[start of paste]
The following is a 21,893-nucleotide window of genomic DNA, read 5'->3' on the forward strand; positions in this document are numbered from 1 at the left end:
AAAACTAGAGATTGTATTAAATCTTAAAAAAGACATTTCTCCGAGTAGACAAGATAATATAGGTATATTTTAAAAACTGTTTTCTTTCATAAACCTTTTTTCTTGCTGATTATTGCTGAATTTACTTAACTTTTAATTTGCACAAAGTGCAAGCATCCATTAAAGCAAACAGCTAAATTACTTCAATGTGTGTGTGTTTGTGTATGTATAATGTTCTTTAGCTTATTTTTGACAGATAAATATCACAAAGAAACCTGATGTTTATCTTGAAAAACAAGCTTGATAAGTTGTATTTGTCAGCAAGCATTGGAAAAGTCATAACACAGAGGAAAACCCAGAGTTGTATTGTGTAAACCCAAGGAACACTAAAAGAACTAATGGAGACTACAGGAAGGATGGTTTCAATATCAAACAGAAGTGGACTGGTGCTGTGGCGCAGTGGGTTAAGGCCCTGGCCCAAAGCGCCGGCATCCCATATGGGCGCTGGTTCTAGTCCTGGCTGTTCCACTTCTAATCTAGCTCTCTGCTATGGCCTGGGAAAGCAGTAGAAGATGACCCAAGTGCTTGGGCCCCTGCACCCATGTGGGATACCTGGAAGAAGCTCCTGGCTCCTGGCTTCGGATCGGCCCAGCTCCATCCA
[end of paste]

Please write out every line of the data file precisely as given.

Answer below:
The following is a 21,893-nucleotide window of genomic DNA, read 5'->3' on the forward strand; positions in this document are numbered from 1 at the left end:
AAAACTAGAGATTGTATTAAATCTTAAAAAAGACATTTCTCCGAGTAGACAAGATAATATAGGTATATTTTAAAAACTGTTTTCTTTCATAAACCTTTTTTCTTGCTGATTATTGCTGAATTTACTTAACTTTTAATTTGCACAAAGTGCAAGCATCCATTAAAGCAAACAGCTAAATTACTTCAATGTGTGTGTGTTTGTGTATGTATAATGTTCTTTAGCTTATTTTTGACAGATAAATATCACAAAGAAACCTGATGTTTATCTTGAAAAACAAGCTTGATAAGTTGTATTTGTCAGCAAGCATTGGAAAAGTCATAACACAGAGGAAAACCCAGAGTTGTATTGTGTAAACCCAAGGAACACTAAAAGAACTAATGGAGACTACAGGAAGGATGGTTTCAATATCAAACAGAAGTGGACTGGTGCTGTGGCGCAGTGGGTTAAGGCCCTGGCCCAAAGCGCCGGCATCCCATATGGGCGCTGGTTCTAGTCCTGGCTGTTCCACTTCTAATCTAGCTCTCTGCTATGGCCTGGGAAAGCAGTAGAAGATGACCCAAGTGCTTGGGCCCCTGCACCCATGTGGGATACCTGGAAGAAGCTCCTGGCTCCTGGCTTCGGATCGGCCCAGCTCCATCCA